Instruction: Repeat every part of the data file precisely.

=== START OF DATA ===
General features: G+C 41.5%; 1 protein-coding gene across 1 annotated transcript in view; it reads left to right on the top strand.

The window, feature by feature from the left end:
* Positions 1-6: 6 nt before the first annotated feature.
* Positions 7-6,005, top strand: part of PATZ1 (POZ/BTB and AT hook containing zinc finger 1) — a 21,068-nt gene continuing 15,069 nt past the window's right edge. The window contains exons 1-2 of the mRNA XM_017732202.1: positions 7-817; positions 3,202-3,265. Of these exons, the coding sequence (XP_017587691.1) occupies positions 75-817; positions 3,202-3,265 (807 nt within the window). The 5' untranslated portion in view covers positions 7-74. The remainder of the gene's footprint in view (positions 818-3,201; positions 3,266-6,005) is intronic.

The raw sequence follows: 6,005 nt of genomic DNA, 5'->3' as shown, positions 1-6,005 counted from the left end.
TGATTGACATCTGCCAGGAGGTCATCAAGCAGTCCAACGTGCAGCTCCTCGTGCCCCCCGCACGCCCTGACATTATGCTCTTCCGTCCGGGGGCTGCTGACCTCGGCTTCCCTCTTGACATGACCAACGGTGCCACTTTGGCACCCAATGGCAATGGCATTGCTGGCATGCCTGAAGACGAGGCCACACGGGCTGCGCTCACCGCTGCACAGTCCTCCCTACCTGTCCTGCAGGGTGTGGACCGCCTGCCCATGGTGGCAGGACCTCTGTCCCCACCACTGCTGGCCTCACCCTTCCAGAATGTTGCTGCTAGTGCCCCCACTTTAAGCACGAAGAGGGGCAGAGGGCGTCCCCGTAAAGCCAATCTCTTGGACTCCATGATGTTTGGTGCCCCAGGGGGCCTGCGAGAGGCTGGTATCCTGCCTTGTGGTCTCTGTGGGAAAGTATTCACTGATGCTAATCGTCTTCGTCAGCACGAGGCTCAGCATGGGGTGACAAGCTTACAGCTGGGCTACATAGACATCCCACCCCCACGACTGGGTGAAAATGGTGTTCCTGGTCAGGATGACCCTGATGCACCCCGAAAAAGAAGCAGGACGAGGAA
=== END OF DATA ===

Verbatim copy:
General features: G+C 41.5%; 1 protein-coding gene across 1 annotated transcript in view; it reads left to right on the top strand.

The window, feature by feature from the left end:
* Positions 1-6: 6 nt before the first annotated feature.
* Positions 7-6,005, top strand: part of PATZ1 (POZ/BTB and AT hook containing zinc finger 1) — a 21,068-nt gene continuing 15,069 nt past the window's right edge. The window contains exons 1-2 of the mRNA XM_017732202.1: positions 7-817; positions 3,202-3,265. Of these exons, the coding sequence (XP_017587691.1) occupies positions 75-817; positions 3,202-3,265 (807 nt within the window). The 5' untranslated portion in view covers positions 7-74. The remainder of the gene's footprint in view (positions 818-3,201; positions 3,266-6,005) is intronic.

The raw sequence follows: 6,005 nt of genomic DNA, 5'->3' as shown, positions 1-6,005 counted from the left end.
TGATTGACATCTGCCAGGAGGTCATCAAGCAGTCCAACGTGCAGCTCCTCGTGCCCCCCGCACGCCCTGACATTATGCTCTTCCGTCCGGGGGCTGCTGACCTCGGCTTCCCTCTTGACATGACCAACGGTGCCACTTTGGCACCCAATGGCAATGGCATTGCTGGCATGCCTGAAGACGAGGCCACACGGGCTGCGCTCACCGCTGCACAGTCCTCCCTACCTGTCCTGCAGGGTGTGGACCGCCTGCCCATGGTGGCAGGACCTCTGTCCCCACCACTGCTGGCCTCACCCTTCCAGAATGTTGCTGCTAGTGCCCCCACTTTAAGCACGAAGAGGGGCAGAGGGCGTCCCCGTAAAGCCAATCTCTTGGACTCCATGATGTTTGGTGCCCCAGGGGGCCTGCGAGAGGCTGGTATCCTGCCTTGTGGTCTCTGTGGGAAAGTATTCACTGATGCTAATCGTCTTCGTCAGCACGAGGCTCAGCATGGGGTGACAAGCTTACAGCTGGGCTACATAGACATCCCACCCCCACGACTGGGTGAAAATGGTGTTCCTGGTCAGGATGACCCTGATGCACCCCGAAAAAGAAGCAGGACGAGGAA